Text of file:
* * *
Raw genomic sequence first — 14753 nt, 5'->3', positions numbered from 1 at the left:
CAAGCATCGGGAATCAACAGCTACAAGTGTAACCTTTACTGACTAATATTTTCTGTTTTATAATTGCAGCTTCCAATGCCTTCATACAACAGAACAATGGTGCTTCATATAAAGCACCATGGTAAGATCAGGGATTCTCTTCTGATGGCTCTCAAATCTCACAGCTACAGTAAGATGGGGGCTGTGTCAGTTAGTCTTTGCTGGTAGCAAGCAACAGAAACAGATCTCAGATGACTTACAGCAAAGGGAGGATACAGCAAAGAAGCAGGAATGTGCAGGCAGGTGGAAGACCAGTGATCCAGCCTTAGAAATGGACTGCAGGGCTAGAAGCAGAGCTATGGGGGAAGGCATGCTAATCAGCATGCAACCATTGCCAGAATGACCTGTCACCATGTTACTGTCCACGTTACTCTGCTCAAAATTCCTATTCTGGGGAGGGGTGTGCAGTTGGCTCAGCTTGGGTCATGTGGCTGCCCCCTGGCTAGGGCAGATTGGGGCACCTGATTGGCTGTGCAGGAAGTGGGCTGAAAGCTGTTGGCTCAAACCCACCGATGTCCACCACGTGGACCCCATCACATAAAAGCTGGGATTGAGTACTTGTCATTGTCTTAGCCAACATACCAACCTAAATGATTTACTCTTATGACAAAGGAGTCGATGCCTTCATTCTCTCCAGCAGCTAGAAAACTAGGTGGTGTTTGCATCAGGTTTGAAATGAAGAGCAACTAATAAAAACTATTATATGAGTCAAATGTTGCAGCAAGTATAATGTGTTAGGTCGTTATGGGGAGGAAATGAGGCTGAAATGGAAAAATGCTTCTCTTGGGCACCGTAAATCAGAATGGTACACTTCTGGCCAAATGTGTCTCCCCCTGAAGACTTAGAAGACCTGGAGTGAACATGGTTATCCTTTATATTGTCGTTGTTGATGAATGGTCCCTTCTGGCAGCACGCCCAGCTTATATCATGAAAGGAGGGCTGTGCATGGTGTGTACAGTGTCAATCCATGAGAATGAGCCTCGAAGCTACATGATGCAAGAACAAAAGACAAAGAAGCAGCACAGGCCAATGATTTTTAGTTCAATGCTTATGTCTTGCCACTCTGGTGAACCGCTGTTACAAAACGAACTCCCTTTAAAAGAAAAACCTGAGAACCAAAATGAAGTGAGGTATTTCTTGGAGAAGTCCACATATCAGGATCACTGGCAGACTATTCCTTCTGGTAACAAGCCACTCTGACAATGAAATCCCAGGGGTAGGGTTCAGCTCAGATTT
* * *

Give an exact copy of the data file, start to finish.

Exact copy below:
Raw genomic sequence first — 14753 nt, 5'->3', positions numbered from 1 at the left:
CAAGCATCGGGAATCAACAGCTACAAGTGTAACCTTTACTGACTAATATTTTCTGTTTTATAATTGCAGCTTCCAATGCCTTCATACAACAGAACAATGGTGCTTCATATAAAGCACCATGGTAAGATCAGGGATTCTCTTCTGATGGCTCTCAAATCTCACAGCTACAGTAAGATGGGGGCTGTGTCAGTTAGTCTTTGCTGGTAGCAAGCAACAGAAACAGATCTCAGATGACTTACAGCAAAGGGAGGATACAGCAAAGAAGCAGGAATGTGCAGGCAGGTGGAAGACCAGTGATCCAGCCTTAGAAATGGACTGCAGGGCTAGAAGCAGAGCTATGGGGGAAGGCATGCTAATCAGCATGCAACCATTGCCAGAATGACCTGTCACCATGTTACTGTCCACGTTACTCTGCTCAAAATTCCTATTCTGGGGAGGGGTGTGCAGTTGGCTCAGCTTGGGTCATGTGGCTGCCCCCTGGCTAGGGCAGATTGGGGCACCTGATTGGCTGTGCAGGAAGTGGGCTGAAAGCTGTTGGCTCAAACCCACCGATGTCCACCACGTGGACCCCATCACATAAAAGCTGGGATTGAGTACTTGTCATTGTCTTAGCCAACATACCAACCTAAATGATTTACTCTTATGACAAAGGAGTCGATGCCTTCATTCTCTCCAGCAGCTAGAAAACTAGGTGGTGTTTGCATCAGGTTTGAAATGAAGAGCAACTAATAAAAACTATTATATGAGTCAAATGTTGCAGCAAGTATAATGTGTTAGGTCGTTATGGGGAGGAAATGAGGCTGAAATGGAAAAATGCTTCTCTTGGGCACCGTAAATCAGAATGGTACACTTCTGGCCAAATGTGTCTCCCCCTGAAGACTTAGAAGACCTGGAGTGAACATGGTTATCCTTTATATTGTCGTTGTTGATGAATGGTCCCTTCTGGCAGCACGCCCAGCTTATATCATGAAAGGAGGGCTGTGCATGGTGTGTACAGTGTCAATCCATGAGAATGAGCCTCGAAGCTACATGATGCAAGAACAAAAGACAAAGAAGCAGCACAGGCCAATGATTTTTAGTTCAATGCTTATGTCTTGCCACTCTGGTGAACCGCTGTTACAAAACGAACTCCCTTTAAAAGAAAAACCTGAGAACCAAAATGAAGTGAGGTATTTCTTGGAGAAGTCCACATATCAGGATCACTGGCAGACTATTCCTTCTGGTAACAAGCCACTCTGACAATGAAATCCCAGGGGTAGGGTTCAGCTCAGATTT